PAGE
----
Figure 2 Wastewater groups and treatment schematic From

Chromium can be precipitated only in the trivalent state. The process is effective in removing other soluble and particulate pollutants, often by the aid of organic and inorganic coagulants.

Hydroxide precipitation has the advantage of removing many of the pollutant parameters existing in metal finishing wastewaters without pretreatment. The process operates at ambient conditions and its operation is easy and suited to automatic control. The most important advantage of the process is its low cost, particularly when lime is used for pH adjustment. Common use of the process has provided accumulation of data and experience on which precipitation strategies can be based and prediction of performance can be made within a certain range of precision. Existing information about the theoretical basis of the process as well as ongoing research in the field help modeling and planning of the process.

However, there are disadvantages to hydroxide precipitation. The first and most important one is the relatively high quantity of sludge produced. Secondly, the optimum pH values of the different metals, the pH at which a certain metal reaches minimum solubility, are different. Maximizing the removal of a certain metal, generally, results in significant reductions in the removal of other metals. Sometimes a two-stage treatment may be needed to provide high efficiencies for all the metals existing in the wastewater. On the other hand, solubilities of the metal hydroxides are not low enough to remove complexed metals. Furthermore, as with all precipitation-sedimentation processes, the performance of the process is determined by the solid separation step. Another drawback is the use of lime for pH adjustment. Lime is used as slurry, which is difficult to handle in terms of pumping, piping, and feeding. However, it is very cheap compared to other alkalis and, more importantly, it proves quite beneficial for further process steps.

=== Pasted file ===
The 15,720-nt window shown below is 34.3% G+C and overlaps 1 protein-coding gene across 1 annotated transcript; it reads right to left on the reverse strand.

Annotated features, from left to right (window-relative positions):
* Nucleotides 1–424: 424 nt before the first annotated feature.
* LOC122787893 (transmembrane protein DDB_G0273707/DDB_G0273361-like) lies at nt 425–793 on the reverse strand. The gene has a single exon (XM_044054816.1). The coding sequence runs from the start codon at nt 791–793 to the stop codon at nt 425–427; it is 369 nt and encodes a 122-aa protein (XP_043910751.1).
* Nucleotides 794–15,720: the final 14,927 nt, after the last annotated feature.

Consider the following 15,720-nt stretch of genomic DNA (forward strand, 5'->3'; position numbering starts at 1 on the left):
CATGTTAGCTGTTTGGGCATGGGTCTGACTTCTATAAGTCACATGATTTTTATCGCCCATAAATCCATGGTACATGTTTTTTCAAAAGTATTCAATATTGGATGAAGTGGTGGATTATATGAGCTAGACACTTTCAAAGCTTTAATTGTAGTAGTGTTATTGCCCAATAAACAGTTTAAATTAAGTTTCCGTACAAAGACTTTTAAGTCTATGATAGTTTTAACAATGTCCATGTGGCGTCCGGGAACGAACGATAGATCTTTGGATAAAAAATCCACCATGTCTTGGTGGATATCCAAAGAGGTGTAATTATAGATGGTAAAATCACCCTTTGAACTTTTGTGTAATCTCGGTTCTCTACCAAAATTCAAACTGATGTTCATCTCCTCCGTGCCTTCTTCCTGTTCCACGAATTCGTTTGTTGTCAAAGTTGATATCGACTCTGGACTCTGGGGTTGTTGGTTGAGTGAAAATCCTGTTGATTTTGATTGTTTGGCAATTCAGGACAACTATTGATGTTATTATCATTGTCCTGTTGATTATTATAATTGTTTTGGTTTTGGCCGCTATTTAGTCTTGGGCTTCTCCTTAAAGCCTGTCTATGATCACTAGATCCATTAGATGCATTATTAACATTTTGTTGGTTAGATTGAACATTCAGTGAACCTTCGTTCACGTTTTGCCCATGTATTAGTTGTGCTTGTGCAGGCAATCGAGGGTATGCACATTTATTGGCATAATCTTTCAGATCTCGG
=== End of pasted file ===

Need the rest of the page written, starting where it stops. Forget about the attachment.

Solubility of hydroxides is dependent on pH. This dependency is not only due to the hydroxide ion concentration that determines the solubility of metal hydroxides, but also to a larger extent due to the formation of metal hydroxo complexes. Concentration of hydroxo complexes is also determined by pH. Hydroxo complexes may be positively or negatively charged or neutral. Positively charged ones dominate at lower pH, namely the pH values lower than the minimum solubility of the metal. Negatively charged species prevail at higher pH values. Concentration of neutral species is, however, independent of pH. Polymer (polynuclear) type hydroxo complexes that have more than one metal atom also exist. Metal solubility is the sum of free metal ion and hydroxo complex concentrations. Figure 3 shows the solubility diagram of cadmium hydroxide [7]. As seen from the figure, solubility exhibits a shape similar to a parabola or an upside-down bell shape. This shape sometimes approximates to a triangle. In this shape, solubility decreases with increasing pH up to a minimum, then it increases with further increase in pH. The point of minimum solubility is termed "optimum pH." Some metals such as Fe3+ do not exhibit such a solubility diagram due to very low solubility product, and solubility monotonously decreases as the pH is increased (Fig. 4) [3]. For such metals, there is no optimum pH. In Figure 3, cadmium solubility is seen to be determined by Cd2+ and major

Aluminum Hydroxy Solubility
Figure 3 Cadmium solubility diagram. (From Ref. 7.)

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